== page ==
“On the platform, we asked, ‘When are we going to see our families?’ They said, ‘You’ll see them tomorrow,'” Eisen recalled. But instead, elderly people and young mothers clutching babies marched to the left on this platform towards the gas chambers. “It was the last time I ever saw my family,” he said.
Taking Eisen’s harrowing story with us, we then stepped into one of the few remaining gas chambers ourselves. There, we saw the showers used for gassing and the ovens used to dispose bodies. Barely hours after arriving in Poland, our group had already reached an emotional breaking point. Many wept openly.
For 3 km the next day, our Canadian contingent — about 800 strong — marched silently, retracing the steps from Auschwitz to Birkenau. Alongside me, 18,000 other Jews and non-Jews from around the world made the same, silent journey. Not a sound was uttered between us as we neared the camp gates. We only drew nearer to the chilling echo of loudspeakers reciting the names of the dead.
On the fields at Birkenau, Israeli Prime Minister Ariel Sharon and Polish Prime Minister Marek Belka led a memorial service reaffirming the message of “never again.”
This credo, urged Canadian Justice Minister Irwin Cotler, should not only be applied to hate crimes against the Jewish community, but to intolerance against members of any race, religion, or ethnicity.
At a preserved factory near the Plaszow concentration camp, our guide circulated a copy of German businessman Oscar Schindler’s list of Jews. It was at this factory where Schindler risked his life to shield Jewish workers from the death camps in 1945.
When Eckstein pointed out that some of her relatives were named on that list, I realized how one man’s actions saved not only 1,200 Jews, but also thousands of their descendants.
During the March, Cotler discussed the massacres in the former Yugoslavia and unspeakable genocides in Darfur and in Rwanda, “unspeakable in particular because this genocide was preventable.”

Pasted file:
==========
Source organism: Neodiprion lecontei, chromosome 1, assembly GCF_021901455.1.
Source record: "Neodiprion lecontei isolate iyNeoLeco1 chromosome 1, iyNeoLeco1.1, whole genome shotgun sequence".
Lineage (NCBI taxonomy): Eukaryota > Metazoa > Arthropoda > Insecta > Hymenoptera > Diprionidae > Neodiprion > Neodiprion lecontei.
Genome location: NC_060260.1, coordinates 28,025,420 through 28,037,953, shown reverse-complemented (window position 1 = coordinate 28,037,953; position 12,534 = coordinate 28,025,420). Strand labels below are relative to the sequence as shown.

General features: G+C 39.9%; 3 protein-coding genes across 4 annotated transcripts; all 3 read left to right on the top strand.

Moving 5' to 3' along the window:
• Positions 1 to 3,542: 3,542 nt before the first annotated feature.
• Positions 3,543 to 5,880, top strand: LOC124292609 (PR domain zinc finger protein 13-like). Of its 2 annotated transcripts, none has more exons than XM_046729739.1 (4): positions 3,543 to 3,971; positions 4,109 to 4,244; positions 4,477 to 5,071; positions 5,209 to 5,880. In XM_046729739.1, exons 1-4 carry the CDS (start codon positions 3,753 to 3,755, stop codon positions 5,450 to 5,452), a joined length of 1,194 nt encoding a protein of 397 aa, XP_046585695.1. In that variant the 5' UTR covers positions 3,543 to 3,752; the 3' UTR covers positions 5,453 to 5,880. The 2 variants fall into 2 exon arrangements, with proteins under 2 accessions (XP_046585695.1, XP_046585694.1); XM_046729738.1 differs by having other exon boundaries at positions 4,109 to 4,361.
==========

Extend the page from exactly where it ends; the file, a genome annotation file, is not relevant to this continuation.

Since that week in Poland, myself and others on the trip became determined to take action against the discrimination that has destroyed so many lives.
Two weeks ago, about 30 March of the Living alumni gathered at Camp George in Parry Sound for a three-day conference, where we agreed to form a pluralistic national student organization.
SHOUT (Students Helping Others Understand Tolerance) will address concerns of discrimination on university and college campuses, while educating our communities about international genocides such as the Holocaust and Rwanda.
I sometimes think about Anita Eckstein, standing at Belzec, candle in hand, tears flowing. We stood around her silently that day, writing memorials and messages to the victims of that horrid place on small placards. One by one, we stuck the cards into the grass. As we left, some students held hands; others embraced each other — a testament to the bonds formed in a week.
Then, walking as one, the group of Jews, Christians, Muslims, Hindus, Atheists, and Agnostics boarded the bus one final time — leaving behind, perhaps momentarily, the so-called barriers that divide us.